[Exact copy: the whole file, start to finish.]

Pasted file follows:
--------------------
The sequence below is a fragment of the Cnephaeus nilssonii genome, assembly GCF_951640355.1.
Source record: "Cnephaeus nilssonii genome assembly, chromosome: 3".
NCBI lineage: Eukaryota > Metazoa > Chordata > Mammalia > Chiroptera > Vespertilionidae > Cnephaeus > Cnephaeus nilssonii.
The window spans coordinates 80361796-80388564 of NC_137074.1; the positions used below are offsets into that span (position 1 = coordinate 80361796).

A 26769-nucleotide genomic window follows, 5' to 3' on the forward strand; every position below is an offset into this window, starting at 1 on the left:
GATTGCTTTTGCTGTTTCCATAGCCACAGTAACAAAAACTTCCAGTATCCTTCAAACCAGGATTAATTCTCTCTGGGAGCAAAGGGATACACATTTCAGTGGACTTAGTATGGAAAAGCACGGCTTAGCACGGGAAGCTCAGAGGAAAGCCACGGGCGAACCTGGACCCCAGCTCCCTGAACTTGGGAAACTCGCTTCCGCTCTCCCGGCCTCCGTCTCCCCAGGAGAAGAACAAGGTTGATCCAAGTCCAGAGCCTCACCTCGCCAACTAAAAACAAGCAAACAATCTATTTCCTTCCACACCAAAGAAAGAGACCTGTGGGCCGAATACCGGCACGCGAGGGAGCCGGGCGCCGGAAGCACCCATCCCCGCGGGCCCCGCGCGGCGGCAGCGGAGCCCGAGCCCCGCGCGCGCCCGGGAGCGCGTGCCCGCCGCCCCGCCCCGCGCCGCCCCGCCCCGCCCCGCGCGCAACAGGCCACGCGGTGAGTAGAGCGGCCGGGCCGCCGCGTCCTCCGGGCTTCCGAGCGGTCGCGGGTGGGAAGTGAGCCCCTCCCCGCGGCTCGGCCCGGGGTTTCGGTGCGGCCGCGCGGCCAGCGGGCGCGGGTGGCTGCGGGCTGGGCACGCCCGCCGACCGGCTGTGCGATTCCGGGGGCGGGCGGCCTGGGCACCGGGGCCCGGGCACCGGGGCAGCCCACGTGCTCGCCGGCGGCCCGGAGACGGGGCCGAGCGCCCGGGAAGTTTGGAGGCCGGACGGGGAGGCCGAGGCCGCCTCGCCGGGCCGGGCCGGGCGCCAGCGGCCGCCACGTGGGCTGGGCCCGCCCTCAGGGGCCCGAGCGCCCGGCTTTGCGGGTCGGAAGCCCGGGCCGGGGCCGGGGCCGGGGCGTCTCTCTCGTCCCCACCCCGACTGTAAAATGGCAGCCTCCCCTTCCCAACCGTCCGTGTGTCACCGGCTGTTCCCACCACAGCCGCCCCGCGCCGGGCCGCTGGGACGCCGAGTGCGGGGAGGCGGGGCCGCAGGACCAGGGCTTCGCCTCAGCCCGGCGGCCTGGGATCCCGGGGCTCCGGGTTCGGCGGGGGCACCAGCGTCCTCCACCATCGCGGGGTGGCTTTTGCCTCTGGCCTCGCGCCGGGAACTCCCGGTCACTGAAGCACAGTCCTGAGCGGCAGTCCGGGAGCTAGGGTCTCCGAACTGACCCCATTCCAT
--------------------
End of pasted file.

The sequence below is a fragment of the Cnephaeus nilssonii genome, assembly GCF_951640355.1.
Source record: "Cnephaeus nilssonii genome assembly, chromosome: 3".
NCBI lineage: Eukaryota > Metazoa > Chordata > Mammalia > Chiroptera > Vespertilionidae > Cnephaeus > Cnephaeus nilssonii.
The window spans coordinates 80361796-80388564 of NC_137074.1; the positions used below are offsets into that span (position 1 = coordinate 80361796).

A 26769-nucleotide genomic window follows, 5' to 3' on the forward strand; every position below is an offset into this window, starting at 1 on the left:
GATTGCTTTTGCTGTTTCCATAGCCACAGTAACAAAAACTTCCAGTATCCTTCAAACCAGGATTAATTCTCTCTGGGAGCAAAGGGATACACATTTCAGTGGACTTAGTATGGAAAAGCACGGCTTAGCACGGGAAGCTCAGAGGAAAGCCACGGGCGAACCTGGACCCCAGCTCCCTGAACTTGGGAAACTCGCTTCCGCTCTCCCGGCCTCCGTCTCCCCAGGAGAAGAACAAGGTTGATCCAAGTCCAGAGCCTCACCTCGCCAACTAAAAACAAGCAAACAATCTATTTCCTTCCACACCAAAGAAAGAGACCTGTGGGCCGAATACCGGCACGCGAGGGAGCCGGGCGCCGGAAGCACCCATCCCCGCGGGCCCCGCGCGGCGGCAGCGGAGCCCGAGCCCCGCGCGCGCCCGGGAGCGCGTGCCCGCCGCCCCGCCCCGCGCCGCCCCGCCCCGCCCCGCGCGCAACAGGCCACGCGGTGAGTAGAGCGGCCGGGCCGCCGCGTCCTCCGGGCTTCCGAGCGGTCGCGGGTGGGAAGTGAGCCCCTCCCCGCGGCTCGGCCCGGGGTTTCGGTGCGGCCGCGCGGCCAGCGGGCGCGGGTGGCTGCGGGCTGGGCACGCCCGCCGACCGGCTGTGCGATTCCGGGGGCGGGCGGCCTGGGCACCGGGGCCCGGGCACCGGGGCAGCCCACGTGCTCGCCGGCGGCCCGGAGACGGGGCCGAGCGCCCGGGAAGTTTGGAGGCCGGACGGGGAGGCCGAGGCCGCCTCGCCGGGCCGGGCCGGGCGCCAGCGGCCGCCACGTGGGCTGGGCCCGCCCTCAGGGGCCCGAGCGCCCGGCTTTGCGGGTCGGAAGCCCGGGCCGGGGCCGGGGCCGGGGCGTCTCTCTCGTCCCCACCCCGACTGTAAAATGGCAGCCTCCCCTTCCCAACCGTCCGTGTGTCACCGGCTGTTCCCACCACAGCCGCCCCGCGCCGGGCCGCTGGGACGCCGAGTGCGGGGAGGCGGGGCCGCAGGACCAGGGCTTCGCCTCAGCCCGGCGGCCTGGGATCCCGGGGCTCCGGGTTCGGCGGGGGCACCAGCGTCCTCCACCATCGCGGGGTGGCTTTTGCCTCTGGCCTCGCGCCGGGAACTCCCGGTCACTGAAGCACAGTCCTGAGCGGCAGTCCGGGAGCTAGGGTCTCCGAACTGACCCCATTCCAT